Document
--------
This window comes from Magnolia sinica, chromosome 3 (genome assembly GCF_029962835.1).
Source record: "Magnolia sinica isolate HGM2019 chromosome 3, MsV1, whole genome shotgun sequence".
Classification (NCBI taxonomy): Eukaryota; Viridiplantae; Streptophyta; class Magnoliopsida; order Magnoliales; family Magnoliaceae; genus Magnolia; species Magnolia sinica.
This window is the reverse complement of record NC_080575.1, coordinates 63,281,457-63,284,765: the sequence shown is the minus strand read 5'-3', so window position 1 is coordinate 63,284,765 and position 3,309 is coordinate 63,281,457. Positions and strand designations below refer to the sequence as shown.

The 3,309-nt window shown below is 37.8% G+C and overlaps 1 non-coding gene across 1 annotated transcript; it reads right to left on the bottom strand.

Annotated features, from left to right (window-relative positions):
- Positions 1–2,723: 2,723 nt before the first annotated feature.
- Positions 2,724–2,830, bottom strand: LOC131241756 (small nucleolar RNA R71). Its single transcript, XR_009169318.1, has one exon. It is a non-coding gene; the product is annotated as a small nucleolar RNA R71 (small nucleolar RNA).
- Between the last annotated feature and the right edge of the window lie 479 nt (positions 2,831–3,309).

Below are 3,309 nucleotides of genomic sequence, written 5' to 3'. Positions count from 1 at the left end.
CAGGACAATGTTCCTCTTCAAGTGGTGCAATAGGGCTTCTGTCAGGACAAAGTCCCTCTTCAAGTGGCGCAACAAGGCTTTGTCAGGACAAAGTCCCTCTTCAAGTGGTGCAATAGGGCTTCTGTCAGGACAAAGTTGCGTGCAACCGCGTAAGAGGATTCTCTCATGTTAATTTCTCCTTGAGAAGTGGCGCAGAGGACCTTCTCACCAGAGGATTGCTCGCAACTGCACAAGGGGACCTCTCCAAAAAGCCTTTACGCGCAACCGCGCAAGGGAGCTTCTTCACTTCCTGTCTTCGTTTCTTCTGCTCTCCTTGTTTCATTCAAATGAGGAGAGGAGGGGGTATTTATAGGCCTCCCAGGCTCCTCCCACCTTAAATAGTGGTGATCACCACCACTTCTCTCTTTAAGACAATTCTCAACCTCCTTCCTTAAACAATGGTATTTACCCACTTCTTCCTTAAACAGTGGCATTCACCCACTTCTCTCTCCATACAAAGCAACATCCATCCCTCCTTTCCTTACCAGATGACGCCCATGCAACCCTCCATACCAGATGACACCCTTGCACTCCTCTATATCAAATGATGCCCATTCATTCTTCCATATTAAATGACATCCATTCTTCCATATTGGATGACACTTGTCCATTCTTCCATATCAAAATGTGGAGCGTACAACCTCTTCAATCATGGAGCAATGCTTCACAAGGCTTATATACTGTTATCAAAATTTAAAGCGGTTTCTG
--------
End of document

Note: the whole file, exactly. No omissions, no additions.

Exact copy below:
This window comes from Magnolia sinica, chromosome 3 (genome assembly GCF_029962835.1).
Source record: "Magnolia sinica isolate HGM2019 chromosome 3, MsV1, whole genome shotgun sequence".
Classification (NCBI taxonomy): Eukaryota; Viridiplantae; Streptophyta; class Magnoliopsida; order Magnoliales; family Magnoliaceae; genus Magnolia; species Magnolia sinica.
This window is the reverse complement of record NC_080575.1, coordinates 63,281,457-63,284,765: the sequence shown is the minus strand read 5'-3', so window position 1 is coordinate 63,284,765 and position 3,309 is coordinate 63,281,457. Positions and strand designations below refer to the sequence as shown.

The 3,309-nt window shown below is 37.8% G+C and overlaps 1 non-coding gene across 1 annotated transcript; it reads right to left on the bottom strand.

Annotated features, from left to right (window-relative positions):
- Positions 1–2,723: 2,723 nt before the first annotated feature.
- Positions 2,724–2,830, bottom strand: LOC131241756 (small nucleolar RNA R71). Its single transcript, XR_009169318.1, has one exon. It is a non-coding gene; the product is annotated as a small nucleolar RNA R71 (small nucleolar RNA).
- Between the last annotated feature and the right edge of the window lie 479 nt (positions 2,831–3,309).

Below are 3,309 nucleotides of genomic sequence, written 5' to 3'. Positions count from 1 at the left end.
CAGGACAATGTTCCTCTTCAAGTGGTGCAATAGGGCTTCTGTCAGGACAAAGTCCCTCTTCAAGTGGCGCAACAAGGCTTTGTCAGGACAAAGTCCCTCTTCAAGTGGTGCAATAGGGCTTCTGTCAGGACAAAGTTGCGTGCAACCGCGTAAGAGGATTCTCTCATGTTAATTTCTCCTTGAGAAGTGGCGCAGAGGACCTTCTCACCAGAGGATTGCTCGCAACTGCACAAGGGGACCTCTCCAAAAAGCCTTTACGCGCAACCGCGCAAGGGAGCTTCTTCACTTCCTGTCTTCGTTTCTTCTGCTCTCCTTGTTTCATTCAAATGAGGAGAGGAGGGGGTATTTATAGGCCTCCCAGGCTCCTCCCACCTTAAATAGTGGTGATCACCACCACTTCTCTCTTTAAGACAATTCTCAACCTCCTTCCTTAAACAATGGTATTTACCCACTTCTTCCTTAAACAGTGGCATTCACCCACTTCTCTCTCCATACAAAGCAACATCCATCCCTCCTTTCCTTACCAGATGACGCCCATGCAACCCTCCATACCAGATGACACCCTTGCACTCCTCTATATCAAATGATGCCCATTCATTCTTCCATATTAAATGACATCCATTCTTCCATATTGGATGACACTTGTCCATTCTTCCATATCAAAATGTGGAGCGTACAACCTCTTCAATCATGGAGCAATGCTTCACAAGGCTTATATACTGTTATCAAAATTTAAAGCGGTTTCTG